Tara McElfresh was picking her kids up from school one afternoon and noticed that a teacher was giving one of their classmates a package that looked like it was full of snacks. She noticed it again the next few days and, curious, asked the teacher why. “She told me that the child comes to her every day to ask for food and didn’t think she has a lot of food when she gets home until she comes back to school for breakfast.”
McElfresh thought, “If this child is hungry overnight, what is she doing over the weekend?”
That’s when she started researching organizations that would provide supplementary meals for children in need on weekends. She could not find one in her area. This was enough to mobilize McElfresh, who is one of the most active moms in Linden Elementary’s PTA.
McElfresh approached Victoria Davis, the school principal, who agreed that many children in their school needed this help. That was all McElfresh needed to start the Linden Backpack Initiative.
In January, McElfresh sent out forms to all the kids’ parents and 26 children opted into the program. Along with another mom, Christina Palsky, McElfresh funded the initial program and packed bags of food in the school’s utility room. Concerned that children might feel stigmatized if she singled them out, they called the kids up one at a time to the school’s office while class was in session and asked them to bring their backpacks. “The only thing the other kids see is that they are being called up, which is fairly common. It was our first year and we all agreed that if this process needed to change, we would change it.”
Over 43,000 children in Allegheny County are food insecure – that is, they don’t know where their next meal is coming from. And according to 2013-2014 numbers, 71% of Linden students are eligible for free or reduced lunch. Projects like Linden’s Backpack Initiative provides supplementary meals to their students but are needed by many more all over the county.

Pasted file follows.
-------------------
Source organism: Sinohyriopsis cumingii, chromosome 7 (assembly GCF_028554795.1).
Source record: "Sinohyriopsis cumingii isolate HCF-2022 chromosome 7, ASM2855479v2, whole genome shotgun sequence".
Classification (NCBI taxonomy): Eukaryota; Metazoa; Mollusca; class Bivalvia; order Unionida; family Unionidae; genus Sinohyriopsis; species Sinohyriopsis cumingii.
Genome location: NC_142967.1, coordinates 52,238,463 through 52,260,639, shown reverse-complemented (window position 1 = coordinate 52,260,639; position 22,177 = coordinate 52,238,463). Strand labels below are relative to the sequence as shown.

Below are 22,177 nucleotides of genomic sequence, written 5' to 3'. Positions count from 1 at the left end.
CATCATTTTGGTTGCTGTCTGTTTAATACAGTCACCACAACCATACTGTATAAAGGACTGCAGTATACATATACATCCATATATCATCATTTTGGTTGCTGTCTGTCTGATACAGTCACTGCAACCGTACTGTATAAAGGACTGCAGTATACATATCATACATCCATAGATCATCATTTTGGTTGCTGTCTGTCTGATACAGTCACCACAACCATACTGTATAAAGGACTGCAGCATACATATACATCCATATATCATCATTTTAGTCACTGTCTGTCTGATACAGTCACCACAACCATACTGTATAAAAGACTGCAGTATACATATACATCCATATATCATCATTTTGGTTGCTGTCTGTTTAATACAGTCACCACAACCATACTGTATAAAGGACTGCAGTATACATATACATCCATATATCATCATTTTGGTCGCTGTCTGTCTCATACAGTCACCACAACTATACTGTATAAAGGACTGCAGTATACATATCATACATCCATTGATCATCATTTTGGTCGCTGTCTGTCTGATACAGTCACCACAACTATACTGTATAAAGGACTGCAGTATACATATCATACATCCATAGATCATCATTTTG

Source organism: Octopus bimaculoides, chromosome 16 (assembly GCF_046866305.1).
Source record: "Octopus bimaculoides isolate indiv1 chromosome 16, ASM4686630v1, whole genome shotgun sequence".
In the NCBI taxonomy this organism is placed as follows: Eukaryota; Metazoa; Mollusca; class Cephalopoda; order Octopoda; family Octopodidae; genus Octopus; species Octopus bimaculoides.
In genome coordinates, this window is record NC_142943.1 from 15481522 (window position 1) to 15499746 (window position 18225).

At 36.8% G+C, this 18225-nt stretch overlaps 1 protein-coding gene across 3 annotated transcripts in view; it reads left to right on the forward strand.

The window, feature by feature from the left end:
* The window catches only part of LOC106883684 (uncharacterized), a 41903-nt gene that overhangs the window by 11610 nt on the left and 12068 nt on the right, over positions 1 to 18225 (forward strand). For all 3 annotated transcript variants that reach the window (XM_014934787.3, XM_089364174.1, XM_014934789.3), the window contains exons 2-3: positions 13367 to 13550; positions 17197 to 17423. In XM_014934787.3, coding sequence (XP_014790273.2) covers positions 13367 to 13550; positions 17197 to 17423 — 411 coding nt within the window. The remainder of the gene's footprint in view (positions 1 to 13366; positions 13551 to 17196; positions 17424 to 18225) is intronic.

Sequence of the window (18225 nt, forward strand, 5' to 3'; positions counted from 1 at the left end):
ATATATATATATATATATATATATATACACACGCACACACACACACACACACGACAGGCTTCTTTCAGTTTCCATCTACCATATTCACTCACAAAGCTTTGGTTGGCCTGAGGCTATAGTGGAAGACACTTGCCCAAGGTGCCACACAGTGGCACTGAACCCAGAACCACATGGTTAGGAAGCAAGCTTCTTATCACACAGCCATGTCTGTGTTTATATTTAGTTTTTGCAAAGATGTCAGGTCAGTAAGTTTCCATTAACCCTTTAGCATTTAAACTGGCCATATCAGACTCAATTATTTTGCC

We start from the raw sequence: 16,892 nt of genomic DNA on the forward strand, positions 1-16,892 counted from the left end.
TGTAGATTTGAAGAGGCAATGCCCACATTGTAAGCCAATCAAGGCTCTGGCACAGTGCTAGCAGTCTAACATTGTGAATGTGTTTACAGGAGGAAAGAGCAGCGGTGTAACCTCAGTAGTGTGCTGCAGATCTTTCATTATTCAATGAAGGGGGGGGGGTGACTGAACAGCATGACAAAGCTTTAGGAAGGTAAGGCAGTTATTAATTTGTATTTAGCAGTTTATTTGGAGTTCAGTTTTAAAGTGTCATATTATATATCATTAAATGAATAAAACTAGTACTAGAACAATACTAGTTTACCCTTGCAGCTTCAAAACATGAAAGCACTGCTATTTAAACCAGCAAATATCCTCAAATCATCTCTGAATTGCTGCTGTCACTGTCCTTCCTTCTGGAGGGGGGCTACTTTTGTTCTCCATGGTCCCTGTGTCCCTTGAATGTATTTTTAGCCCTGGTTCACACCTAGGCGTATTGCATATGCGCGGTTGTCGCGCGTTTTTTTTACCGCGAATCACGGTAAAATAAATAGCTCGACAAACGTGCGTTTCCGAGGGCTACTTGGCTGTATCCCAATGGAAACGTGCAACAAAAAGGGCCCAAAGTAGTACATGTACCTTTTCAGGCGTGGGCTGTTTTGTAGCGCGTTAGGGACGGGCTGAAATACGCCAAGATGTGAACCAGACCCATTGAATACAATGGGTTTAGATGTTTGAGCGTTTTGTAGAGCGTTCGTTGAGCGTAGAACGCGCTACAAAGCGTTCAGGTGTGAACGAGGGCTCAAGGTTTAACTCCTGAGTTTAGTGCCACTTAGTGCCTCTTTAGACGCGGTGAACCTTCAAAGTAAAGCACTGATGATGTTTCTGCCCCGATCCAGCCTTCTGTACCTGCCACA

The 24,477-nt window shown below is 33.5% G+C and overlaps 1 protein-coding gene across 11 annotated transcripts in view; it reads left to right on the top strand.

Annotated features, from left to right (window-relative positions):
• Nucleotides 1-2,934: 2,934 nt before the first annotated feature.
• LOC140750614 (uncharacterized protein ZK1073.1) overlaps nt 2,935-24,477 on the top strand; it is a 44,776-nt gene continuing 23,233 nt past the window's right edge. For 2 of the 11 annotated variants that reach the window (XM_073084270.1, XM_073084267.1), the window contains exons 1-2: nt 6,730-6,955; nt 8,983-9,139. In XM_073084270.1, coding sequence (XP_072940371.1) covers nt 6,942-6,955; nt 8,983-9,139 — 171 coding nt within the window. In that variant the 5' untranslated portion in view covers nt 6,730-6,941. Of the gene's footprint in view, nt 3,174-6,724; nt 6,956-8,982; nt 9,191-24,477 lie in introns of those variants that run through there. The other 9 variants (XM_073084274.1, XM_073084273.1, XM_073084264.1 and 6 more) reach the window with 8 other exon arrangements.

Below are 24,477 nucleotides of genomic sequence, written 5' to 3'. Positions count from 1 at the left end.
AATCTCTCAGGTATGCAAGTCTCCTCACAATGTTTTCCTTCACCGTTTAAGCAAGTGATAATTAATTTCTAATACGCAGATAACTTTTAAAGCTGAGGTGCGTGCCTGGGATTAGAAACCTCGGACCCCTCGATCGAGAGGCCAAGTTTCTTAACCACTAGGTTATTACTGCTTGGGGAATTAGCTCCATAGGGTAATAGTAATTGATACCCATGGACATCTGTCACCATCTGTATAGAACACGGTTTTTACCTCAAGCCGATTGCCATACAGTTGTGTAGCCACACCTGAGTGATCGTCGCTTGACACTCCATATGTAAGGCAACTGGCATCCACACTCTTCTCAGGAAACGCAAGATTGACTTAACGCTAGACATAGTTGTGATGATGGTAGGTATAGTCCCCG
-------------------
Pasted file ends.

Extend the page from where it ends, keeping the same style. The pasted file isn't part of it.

Davis values the support that the Backpack Initiative gives to the children. “I’m pleased about being able to provide students and families with resources and support that they are in need of. When families say there is a need, it’s always great when we can step up and provide support.”
With the new school year, McElfresh sent out new forms and so far has received 18 requests for support. Teachers can also refer a child. “There was a child whose parents are not around to sign the forms and the child shuttles from one place to another almost daily. The teacher signed for her and the child received weekend meals.”
McElfresh tries to pack the bags so a child goes home with two breakfasts, some snacks and two meals. Typical items include oatmeal, cereal bars, crackers, fruit cups, mac and cheese, tuna, and peanut butter. McElfresh wishes she can give more than nonperishable food. A parent volunteer donates some fresh fruit weekly so a child can at least have something fresh in their weekend package. To be able to provide food for the remaining months of school this past winter, McElfresh sought out donations from parents and local businesses. 40% of the food came from donations and McElfresh and Palsky funded the rest.
It costs about $6 to fill a kids’ backpack for the weekend. $250 would support a child for a whole school year. McElfresh has launched a fundraising campaign to fund this year’s initiative and is trying to raise $6,000, which will provide for 24 children’s weekend meals for the school year. So far they have raised $1170 and the campaign is ongoing.